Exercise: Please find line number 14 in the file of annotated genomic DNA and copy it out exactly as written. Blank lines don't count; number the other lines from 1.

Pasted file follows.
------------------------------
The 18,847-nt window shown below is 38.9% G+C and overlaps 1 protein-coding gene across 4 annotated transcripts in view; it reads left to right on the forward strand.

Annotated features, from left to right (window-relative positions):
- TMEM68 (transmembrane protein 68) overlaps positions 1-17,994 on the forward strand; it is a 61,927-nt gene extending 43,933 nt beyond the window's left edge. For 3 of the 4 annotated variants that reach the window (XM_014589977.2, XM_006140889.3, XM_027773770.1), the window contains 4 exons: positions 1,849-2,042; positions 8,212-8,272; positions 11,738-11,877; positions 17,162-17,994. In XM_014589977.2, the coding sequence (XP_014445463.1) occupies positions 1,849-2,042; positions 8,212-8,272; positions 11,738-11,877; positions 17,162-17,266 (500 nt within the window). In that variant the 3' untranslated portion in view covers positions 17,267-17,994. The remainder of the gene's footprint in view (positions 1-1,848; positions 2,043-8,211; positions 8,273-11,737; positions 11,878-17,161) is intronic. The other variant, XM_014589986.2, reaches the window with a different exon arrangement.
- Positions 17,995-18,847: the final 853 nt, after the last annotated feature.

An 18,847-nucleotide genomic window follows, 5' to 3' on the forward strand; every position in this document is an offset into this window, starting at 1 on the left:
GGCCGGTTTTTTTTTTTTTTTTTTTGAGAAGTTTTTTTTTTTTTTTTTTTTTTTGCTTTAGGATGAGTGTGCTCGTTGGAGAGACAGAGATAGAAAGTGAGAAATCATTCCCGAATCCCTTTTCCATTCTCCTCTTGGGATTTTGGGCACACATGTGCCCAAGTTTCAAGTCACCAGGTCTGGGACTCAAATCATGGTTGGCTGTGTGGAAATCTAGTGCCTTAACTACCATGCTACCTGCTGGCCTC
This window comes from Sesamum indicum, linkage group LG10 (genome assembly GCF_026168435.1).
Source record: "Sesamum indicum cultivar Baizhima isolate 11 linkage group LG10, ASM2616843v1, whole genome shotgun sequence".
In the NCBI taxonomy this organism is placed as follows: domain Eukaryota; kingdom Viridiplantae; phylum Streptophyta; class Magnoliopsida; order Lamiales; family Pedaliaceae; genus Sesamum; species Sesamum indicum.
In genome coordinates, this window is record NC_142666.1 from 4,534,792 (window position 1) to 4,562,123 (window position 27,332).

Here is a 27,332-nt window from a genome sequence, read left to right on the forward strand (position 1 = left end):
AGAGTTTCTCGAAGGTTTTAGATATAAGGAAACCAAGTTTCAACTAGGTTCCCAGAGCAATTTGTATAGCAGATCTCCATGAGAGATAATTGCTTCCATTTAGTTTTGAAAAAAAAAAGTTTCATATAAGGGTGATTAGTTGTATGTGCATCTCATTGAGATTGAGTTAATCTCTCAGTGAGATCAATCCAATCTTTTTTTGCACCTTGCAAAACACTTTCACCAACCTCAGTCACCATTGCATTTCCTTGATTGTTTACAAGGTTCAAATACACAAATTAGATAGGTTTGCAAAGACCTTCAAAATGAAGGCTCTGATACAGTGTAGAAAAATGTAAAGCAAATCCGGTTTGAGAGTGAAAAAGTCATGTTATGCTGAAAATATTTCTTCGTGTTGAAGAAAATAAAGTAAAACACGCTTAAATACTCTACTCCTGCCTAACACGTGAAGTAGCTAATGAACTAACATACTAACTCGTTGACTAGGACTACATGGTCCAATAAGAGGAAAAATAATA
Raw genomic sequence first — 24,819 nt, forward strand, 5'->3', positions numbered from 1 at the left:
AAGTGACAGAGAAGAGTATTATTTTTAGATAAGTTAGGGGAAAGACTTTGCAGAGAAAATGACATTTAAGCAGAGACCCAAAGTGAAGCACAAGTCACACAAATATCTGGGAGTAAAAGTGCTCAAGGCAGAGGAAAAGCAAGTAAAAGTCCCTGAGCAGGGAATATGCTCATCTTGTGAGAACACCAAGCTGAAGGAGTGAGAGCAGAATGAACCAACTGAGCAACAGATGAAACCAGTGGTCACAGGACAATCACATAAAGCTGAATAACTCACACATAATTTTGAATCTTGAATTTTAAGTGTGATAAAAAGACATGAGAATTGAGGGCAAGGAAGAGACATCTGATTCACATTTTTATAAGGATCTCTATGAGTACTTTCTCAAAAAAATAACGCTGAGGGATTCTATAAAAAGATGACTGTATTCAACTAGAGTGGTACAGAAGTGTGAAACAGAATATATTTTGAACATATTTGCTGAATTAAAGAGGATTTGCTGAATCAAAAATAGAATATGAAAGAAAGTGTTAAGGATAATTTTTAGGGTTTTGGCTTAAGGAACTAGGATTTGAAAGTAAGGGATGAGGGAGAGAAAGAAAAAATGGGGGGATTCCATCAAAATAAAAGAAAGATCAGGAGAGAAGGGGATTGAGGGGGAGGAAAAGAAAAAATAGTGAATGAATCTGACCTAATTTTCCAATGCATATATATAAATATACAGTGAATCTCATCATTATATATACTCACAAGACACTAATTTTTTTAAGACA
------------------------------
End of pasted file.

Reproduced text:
AAGTGACAGAGAAGAGTATTATTTTTAGATAAGTTAGGGGAAAGACTTTGCAGAGAAAATGACATTTAAGCAGAGACCCAAAGTGAAGCACAAGTCACACAAATATCTGGGAGTAAAAGTGCTCAAGGCAGAGGAAAAGCAAGTAAAAGTCCCTGAGCAGGGAATATGCTCATCTTGTGAGAACACCAAGCTGAAGGAGTGAGAGCAGAATGAACCAACTGAGCAACAGATGAAACCAGTGGTCACAGGACAATCACATAAAGCTGAATAACTCACACATAATTTTGAATCTTGAATTTTAAGTGTGATAAAAAGACATGAGAATTGAGGGCAAGGAAGAGACATCTGATTCACATTTTTATAAGGATCTCTATGAGTACTTTCTCAAAAAAATAACGCTGAGGGATTCTATAAAAAGATGACTGTATTCAACTAGAGTGGTACAGAAGTGTGAAACAGAATATATTTTGAACATATTTGCTGAATTAAAGAGGATTTGCTGAATCAAAAATAGAATATGAAAGAAAGTGTTAAGGATAATTTTTAGGGTTTTGGCTTAAGGAACTAGGATTTGAAAGTAAGGGATGAGGGAGAGAAAGAAAAAATGGGGGGATTCCATCAAAATAAAAGAAAGATCAGGAGAGAAGGGGATTGAGGGGGAGGAAAAGAAAAAATAGTGAATGAATCTGACCTAATTTTCCAATGCATATATATAAATATACAGTGAATCTCATCATTATATATACTCACAAGACACTAATTTTTTTAAGACA